WASHINGTON — The Navy reached a milestone this week when women swept the annual Sailor of the Year awards for the first time.
Their achievement was marked by meritorious promotions to chief petty officer in a ceremony at the Navy Memorial in Washington, with the womens' families and commanders proudly looking on as chief's anchors were penned to the lapels of their khakis Thursday.
The four sailors of the year were chosen from the enlisted fleet of 273,226. Every year they are honored in Washington.
This year, history was made — and their pride was palpable.
"It's almost like the sky's the limit," said Chief Hospital Corpsman Ingrid Cortez, 32, who just returned to Virginia Beach from a two-year deployment on the amphibious assault ship Bataan. "We no longer have obstacles for women."
The sailors were chosen for their overall performance and leadership, Navy officials said.
Since the first sailors of the year were honored in 1972, women occasionally have risen to the top of a pile culled from hundreds of nominations submitted by the fleet. But commanders described the ascension of Cortez; Chief Operations Specialist Samira McBride, 30; Chief Hospital Corpsman Shalanda Brewer, 29; and Chief Cryptologic Technician (Technical) Cassandra L. Foote, 27, as a product of women's integration in the fleet that deepened in 1993. That's when female sailors began serving on surface warships and combat aircraft.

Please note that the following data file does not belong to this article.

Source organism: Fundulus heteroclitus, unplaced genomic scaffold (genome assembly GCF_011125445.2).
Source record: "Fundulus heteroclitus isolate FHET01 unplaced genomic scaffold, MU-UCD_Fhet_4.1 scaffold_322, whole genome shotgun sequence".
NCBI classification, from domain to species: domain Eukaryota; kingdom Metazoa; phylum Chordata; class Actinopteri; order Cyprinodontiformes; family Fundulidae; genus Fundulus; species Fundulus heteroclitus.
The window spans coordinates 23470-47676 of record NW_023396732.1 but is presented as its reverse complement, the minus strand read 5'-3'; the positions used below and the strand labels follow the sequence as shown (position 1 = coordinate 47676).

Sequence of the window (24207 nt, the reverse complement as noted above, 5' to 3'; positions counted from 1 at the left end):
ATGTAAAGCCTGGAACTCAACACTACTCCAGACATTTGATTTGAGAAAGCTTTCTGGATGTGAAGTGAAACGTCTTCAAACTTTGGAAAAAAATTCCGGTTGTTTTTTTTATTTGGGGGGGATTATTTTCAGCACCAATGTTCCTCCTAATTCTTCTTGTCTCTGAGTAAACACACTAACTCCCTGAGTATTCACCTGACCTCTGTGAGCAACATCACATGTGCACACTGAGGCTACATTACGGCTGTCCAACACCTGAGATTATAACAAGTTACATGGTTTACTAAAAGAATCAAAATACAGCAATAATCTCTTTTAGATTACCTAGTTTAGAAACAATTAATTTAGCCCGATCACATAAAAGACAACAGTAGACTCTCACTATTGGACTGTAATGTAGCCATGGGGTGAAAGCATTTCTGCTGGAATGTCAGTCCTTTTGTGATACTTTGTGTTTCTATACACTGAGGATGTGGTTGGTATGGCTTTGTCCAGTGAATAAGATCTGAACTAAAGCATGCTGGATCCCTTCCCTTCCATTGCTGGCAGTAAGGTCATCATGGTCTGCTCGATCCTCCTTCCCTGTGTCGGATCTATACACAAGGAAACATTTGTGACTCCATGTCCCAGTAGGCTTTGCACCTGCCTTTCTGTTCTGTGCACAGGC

"What we're seeing this year is the benefits of that change," said Adm. Gary Roughead, the chief of naval operations. "For four women to rise to the top is extraordinarily unusual."
In June, Rear Adm. Nora Tyson became the first woman to command a carrier strike group, and Cmdr. Sara Joyner became the first to head a carrier air wing.
"That's the centerpiece of combat capability in the Navy," Roughead said.
Special forces remain the only role closed to Navy women.
Cortez, McBride, Brewer and Foote are rising in an active-duty and reserve fleet in which enlisted women make up 16.4 percent and officers 15.8 percent of the forces, according to Navy data.
Like all women who want to balance a career and children, these sailors face challenges, such as being stationed at sea. But two of this year's honorees have children, who pinned their mothers' anchors on Thursday.
Foote's 7-year-old son wants to be in the Navy. "If I can be a good role model, that will mean a lot," said Foote, who is stationed in Pensacola.